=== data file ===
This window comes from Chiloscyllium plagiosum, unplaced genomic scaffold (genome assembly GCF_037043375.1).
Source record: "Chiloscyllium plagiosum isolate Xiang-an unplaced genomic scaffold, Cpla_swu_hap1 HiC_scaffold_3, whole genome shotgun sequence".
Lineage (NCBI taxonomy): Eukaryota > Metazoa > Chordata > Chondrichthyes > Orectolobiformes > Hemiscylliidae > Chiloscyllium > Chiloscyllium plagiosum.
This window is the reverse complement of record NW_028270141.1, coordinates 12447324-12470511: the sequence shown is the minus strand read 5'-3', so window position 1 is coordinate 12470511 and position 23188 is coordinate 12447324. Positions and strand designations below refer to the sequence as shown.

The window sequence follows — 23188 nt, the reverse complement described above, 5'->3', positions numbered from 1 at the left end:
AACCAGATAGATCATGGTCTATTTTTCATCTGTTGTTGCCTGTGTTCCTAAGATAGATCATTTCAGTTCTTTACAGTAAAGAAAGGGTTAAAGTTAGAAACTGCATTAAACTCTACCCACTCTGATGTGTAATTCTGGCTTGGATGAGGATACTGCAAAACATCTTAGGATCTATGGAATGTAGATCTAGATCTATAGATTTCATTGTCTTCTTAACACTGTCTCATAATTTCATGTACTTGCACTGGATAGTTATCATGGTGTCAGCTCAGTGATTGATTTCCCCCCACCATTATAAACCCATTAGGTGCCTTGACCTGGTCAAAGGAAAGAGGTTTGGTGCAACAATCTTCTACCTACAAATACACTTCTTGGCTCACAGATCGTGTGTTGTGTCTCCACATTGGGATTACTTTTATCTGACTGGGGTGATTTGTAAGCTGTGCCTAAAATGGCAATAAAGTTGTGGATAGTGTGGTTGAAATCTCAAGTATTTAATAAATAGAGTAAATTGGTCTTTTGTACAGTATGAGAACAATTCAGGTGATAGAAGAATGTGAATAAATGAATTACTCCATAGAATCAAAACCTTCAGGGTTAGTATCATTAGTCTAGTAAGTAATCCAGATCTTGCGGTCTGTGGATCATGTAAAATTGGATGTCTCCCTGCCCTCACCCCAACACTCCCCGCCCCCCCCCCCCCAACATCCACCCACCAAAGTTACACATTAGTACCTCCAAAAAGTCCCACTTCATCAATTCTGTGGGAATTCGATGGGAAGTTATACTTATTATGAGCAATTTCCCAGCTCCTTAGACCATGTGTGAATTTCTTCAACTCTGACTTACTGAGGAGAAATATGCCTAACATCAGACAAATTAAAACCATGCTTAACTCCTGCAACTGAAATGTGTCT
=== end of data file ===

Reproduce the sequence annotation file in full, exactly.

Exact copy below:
This window comes from Chiloscyllium plagiosum, unplaced genomic scaffold (genome assembly GCF_037043375.1).
Source record: "Chiloscyllium plagiosum isolate Xiang-an unplaced genomic scaffold, Cpla_swu_hap1 HiC_scaffold_3, whole genome shotgun sequence".
Lineage (NCBI taxonomy): Eukaryota > Metazoa > Chordata > Chondrichthyes > Orectolobiformes > Hemiscylliidae > Chiloscyllium > Chiloscyllium plagiosum.
This window is the reverse complement of record NW_028270141.1, coordinates 12447324-12470511: the sequence shown is the minus strand read 5'-3', so window position 1 is coordinate 12470511 and position 23188 is coordinate 12447324. Positions and strand designations below refer to the sequence as shown.

The window sequence follows — 23188 nt, the reverse complement described above, 5'->3', positions numbered from 1 at the left end:
AACCAGATAGATCATGGTCTATTTTTCATCTGTTGTTGCCTGTGTTCCTAAGATAGATCATTTCAGTTCTTTACAGTAAAGAAAGGGTTAAAGTTAGAAACTGCATTAAACTCTACCCACTCTGATGTGTAATTCTGGCTTGGATGAGGATACTGCAAAACATCTTAGGATCTATGGAATGTAGATCTAGATCTATAGATTTCATTGTCTTCTTAACACTGTCTCATAATTTCATGTACTTGCACTGGATAGTTATCATGGTGTCAGCTCAGTGATTGATTTCCCCCCACCATTATAAACCCATTAGGTGCCTTGACCTGGTCAAAGGAAAGAGGTTTGGTGCAACAATCTTCTACCTACAAATACACTTCTTGGCTCACAGATCGTGTGTTGTGTCTCCACATTGGGATTACTTTTATCTGACTGGGGTGATTTGTAAGCTGTGCCTAAAATGGCAATAAAGTTGTGGATAGTGTGGTTGAAATCTCAAGTATTTAATAAATAGAGTAAATTGGTCTTTTGTACAGTATGAGAACAATTCAGGTGATAGAAGAATGTGAATAAATGAATTACTCCATAGAATCAAAACCTTCAGGGTTAGTATCATTAGTCTAGTAAGTAATCCAGATCTTGCGGTCTGTGGATCATGTAAAATTGGATGTCTCCCTGCCCTCACCCCAACACTCCCCGCCCCCCCCCCCCCAACATCCACCCACCAAAGTTACACATTAGTACCTCCAAAAAGTCCCACTTCATCAATTCTGTGGGAATTCGATGGGAAGTTATACTTATTATGAGCAATTTCCCAGCTCCTTAGACCATGTGTGAATTTCTTCAACTCTGACTTACTGAGGAGAAATATGCCTAACATCAGACAAATTAAAACCATGCTTAACTCCTGCAACTGAAATGTGTCT